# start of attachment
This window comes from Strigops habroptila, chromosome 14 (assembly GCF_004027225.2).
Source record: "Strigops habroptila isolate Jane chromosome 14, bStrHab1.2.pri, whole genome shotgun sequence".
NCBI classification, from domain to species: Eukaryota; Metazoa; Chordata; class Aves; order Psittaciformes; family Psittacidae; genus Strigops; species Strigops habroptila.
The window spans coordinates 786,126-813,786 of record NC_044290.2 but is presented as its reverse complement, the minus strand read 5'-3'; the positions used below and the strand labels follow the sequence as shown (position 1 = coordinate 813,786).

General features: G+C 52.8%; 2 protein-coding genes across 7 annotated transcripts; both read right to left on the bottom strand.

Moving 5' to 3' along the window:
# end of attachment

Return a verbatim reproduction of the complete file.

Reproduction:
This window comes from Strigops habroptila, chromosome 14 (assembly GCF_004027225.2).
Source record: "Strigops habroptila isolate Jane chromosome 14, bStrHab1.2.pri, whole genome shotgun sequence".
NCBI classification, from domain to species: Eukaryota; Metazoa; Chordata; class Aves; order Psittaciformes; family Psittacidae; genus Strigops; species Strigops habroptila.
The window spans coordinates 786,126-813,786 of record NC_044290.2 but is presented as its reverse complement, the minus strand read 5'-3'; the positions used below and the strand labels follow the sequence as shown (position 1 = coordinate 813,786).

General features: G+C 52.8%; 2 protein-coding genes across 7 annotated transcripts; both read right to left on the bottom strand.

Moving 5' to 3' along the window: